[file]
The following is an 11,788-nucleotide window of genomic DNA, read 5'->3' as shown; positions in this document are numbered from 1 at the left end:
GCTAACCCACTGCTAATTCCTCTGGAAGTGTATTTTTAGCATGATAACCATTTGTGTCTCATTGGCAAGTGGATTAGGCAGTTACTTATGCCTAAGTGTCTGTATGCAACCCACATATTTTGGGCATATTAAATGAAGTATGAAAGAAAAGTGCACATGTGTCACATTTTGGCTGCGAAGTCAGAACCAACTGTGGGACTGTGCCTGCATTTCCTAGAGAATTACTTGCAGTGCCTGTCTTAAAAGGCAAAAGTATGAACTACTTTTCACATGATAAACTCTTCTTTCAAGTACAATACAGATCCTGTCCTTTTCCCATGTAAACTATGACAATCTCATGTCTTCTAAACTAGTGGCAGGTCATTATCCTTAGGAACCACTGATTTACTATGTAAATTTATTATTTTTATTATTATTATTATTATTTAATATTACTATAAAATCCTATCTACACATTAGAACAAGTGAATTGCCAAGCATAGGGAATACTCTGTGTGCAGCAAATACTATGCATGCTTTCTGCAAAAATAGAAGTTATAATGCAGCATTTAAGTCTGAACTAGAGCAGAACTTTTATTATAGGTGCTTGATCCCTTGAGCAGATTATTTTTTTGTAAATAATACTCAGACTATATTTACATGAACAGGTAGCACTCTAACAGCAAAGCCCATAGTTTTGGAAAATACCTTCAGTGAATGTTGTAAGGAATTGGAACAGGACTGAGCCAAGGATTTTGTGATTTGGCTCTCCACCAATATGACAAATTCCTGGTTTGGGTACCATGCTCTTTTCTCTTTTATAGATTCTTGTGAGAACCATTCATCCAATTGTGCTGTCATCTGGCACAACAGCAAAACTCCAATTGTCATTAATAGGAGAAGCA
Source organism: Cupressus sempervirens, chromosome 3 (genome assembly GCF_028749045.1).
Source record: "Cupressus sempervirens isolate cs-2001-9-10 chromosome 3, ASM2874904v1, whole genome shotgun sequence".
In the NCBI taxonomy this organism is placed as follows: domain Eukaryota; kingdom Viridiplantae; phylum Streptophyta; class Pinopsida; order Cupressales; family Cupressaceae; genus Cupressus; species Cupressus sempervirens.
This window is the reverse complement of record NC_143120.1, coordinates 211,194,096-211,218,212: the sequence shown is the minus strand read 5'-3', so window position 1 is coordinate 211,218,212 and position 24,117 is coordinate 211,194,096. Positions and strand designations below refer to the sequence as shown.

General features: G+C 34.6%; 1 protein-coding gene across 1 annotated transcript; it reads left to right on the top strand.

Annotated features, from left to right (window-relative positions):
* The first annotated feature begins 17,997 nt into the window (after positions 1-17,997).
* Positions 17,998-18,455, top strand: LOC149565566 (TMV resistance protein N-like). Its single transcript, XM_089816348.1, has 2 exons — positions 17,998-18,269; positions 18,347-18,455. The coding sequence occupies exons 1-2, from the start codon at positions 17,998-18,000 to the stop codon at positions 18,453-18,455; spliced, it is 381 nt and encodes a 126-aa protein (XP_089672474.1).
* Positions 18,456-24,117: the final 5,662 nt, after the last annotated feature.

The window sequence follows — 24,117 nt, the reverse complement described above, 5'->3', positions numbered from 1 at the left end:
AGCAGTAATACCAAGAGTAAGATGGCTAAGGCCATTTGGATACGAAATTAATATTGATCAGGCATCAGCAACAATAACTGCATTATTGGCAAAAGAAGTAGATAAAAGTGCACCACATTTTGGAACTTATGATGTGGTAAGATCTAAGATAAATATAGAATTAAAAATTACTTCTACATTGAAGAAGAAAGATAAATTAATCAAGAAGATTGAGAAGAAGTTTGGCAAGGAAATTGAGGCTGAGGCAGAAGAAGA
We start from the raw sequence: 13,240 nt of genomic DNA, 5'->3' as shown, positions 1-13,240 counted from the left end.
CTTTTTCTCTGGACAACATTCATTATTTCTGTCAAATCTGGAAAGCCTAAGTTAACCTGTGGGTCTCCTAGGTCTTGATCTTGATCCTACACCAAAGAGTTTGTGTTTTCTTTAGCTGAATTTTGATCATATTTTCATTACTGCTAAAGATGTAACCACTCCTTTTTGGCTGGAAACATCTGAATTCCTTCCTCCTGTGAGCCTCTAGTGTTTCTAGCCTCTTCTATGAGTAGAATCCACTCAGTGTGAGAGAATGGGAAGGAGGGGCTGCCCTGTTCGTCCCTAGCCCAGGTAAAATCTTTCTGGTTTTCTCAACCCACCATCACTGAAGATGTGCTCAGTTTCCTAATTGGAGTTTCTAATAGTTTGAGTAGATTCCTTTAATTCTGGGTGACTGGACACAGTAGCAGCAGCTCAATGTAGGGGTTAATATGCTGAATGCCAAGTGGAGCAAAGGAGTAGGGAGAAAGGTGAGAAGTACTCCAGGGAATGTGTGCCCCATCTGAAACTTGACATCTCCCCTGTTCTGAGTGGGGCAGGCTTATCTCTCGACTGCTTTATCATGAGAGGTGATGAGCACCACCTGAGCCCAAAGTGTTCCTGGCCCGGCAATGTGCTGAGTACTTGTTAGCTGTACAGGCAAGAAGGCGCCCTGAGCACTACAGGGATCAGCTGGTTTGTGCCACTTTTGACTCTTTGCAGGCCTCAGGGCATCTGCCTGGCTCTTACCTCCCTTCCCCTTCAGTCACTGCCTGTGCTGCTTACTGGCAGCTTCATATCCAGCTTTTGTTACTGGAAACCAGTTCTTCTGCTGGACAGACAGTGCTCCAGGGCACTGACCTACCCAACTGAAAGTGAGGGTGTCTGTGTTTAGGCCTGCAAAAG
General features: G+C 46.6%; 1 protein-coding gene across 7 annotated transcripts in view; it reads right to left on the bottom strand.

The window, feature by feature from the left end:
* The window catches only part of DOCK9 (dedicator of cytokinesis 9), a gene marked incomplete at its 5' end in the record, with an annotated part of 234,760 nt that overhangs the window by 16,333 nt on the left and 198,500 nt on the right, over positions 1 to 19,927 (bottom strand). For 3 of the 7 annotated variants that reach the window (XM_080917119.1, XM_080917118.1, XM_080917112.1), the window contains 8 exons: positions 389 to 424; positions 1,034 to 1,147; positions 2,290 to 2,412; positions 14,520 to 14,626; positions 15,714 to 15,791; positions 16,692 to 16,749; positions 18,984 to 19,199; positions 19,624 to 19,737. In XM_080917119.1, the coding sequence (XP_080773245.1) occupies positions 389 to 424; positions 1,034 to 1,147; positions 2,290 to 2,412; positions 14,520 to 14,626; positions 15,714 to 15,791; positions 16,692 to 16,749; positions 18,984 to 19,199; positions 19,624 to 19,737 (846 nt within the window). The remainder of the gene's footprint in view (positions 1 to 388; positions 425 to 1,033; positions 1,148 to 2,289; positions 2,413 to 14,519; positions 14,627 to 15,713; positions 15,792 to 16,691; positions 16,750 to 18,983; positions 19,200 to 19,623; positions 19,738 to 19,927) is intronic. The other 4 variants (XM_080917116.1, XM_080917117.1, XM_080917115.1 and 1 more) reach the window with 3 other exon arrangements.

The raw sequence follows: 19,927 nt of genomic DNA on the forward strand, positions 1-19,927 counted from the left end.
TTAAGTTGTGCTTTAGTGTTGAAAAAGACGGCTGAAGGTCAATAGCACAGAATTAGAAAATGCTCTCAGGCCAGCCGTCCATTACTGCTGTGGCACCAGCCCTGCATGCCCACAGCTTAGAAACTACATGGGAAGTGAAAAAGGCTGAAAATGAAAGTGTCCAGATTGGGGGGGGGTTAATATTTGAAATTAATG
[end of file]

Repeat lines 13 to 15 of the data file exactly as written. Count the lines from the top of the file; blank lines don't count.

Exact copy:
AGCAGTAATACCAAGAGTAAGATGGCTAAGGCCATTTGGATACGAAATTAATATTGATCAGGCATCAGCAACAATAACTGCATTATTGGCAAAAGAAGTAGATAAAAGTGCACCACATTTTGGAACTTATGATGTGGTAAGATCTAAGATAAATATAGAATTAAAAATTACTTCTACATTGAAGAAGAAAGATAAATTAATCAAGAAGATTGAGAAGAAGTTTGGCAAGGAAATTGAGGCTGAGGCAGAAGAAGA
We start from the raw sequence: 13,240 nt of genomic DNA, 5'->3' as shown, positions 1-13,240 counted from the left end.
CTTTTTCTCTGGACAACATTCATTATTTCTGTCAAATCTGGAAAGCCTAAGTTAACCTGTGGGTCTCCTAGGTCTTGATCTTGATCCTACACCAAAGAGTTTGTGTTTTCTTTAGCTGAATTTTGATCATATTTTCATTACTGCTAAAGATGTAACCACTCCTTTTTGGCTGGAAACATCTGAATTCCTTCCTCCTGTGAGCCTCTAGTGTTTCTAGCCTCTTCTATGAGTAGAATCCACTCAGTGTGAGAGAATGGGAAGGAGGGGCTGCCCTGTTCGTCCCTAGCCCAGGTAAAATCTTTCTGGTTTTCTCAACCCACCATCACTGAAGATGTGCTCAGTTTCCTAATTGGAGTTTCTAATAGTTTGAGTAGATTCCTTTAATTCTGGGTGACTGGACACAGTAGCAGCAGCTCAATGTAGGGGTTAATATGCTGAATGCCAAGTGGAGCAAAGGAGTAGGGAGAAAGGTGAGAAGTACTCCAGGGAATGTGTGCCCCATCTGAAACTTGACATCTCCCCTGTTCTGAGTGGGGCAGGCTTATCTCTCGACTGCTTTATCATGAGAGGTGATGAGCACCACCTGAGCCCAAAGTGTTCCTGGCCCGGCAATGTGCTGAGTACTTGTTAGCTGTACAGGCAAGAAGGCGCCCTGAGCACTACAGGGATCAGCTGGTTTGTGCCACTTTTGACTCTTTGCAGGCCTCAGGGCATCTGCCTGGCTCTTACCTCCCTTCCCCTTCAGTCACTGCCTGTGCTGCTTACTGGCAGCTTCATATCCAGCTTTTGTTACTGGAAACCAGTTCTTCTGCTGGACAGACAGTGCTCCAGGGCACTGACCTACCCAACTGAAAGTGAGGGTGTCTGTGTTTAGGCCTGCAAAAG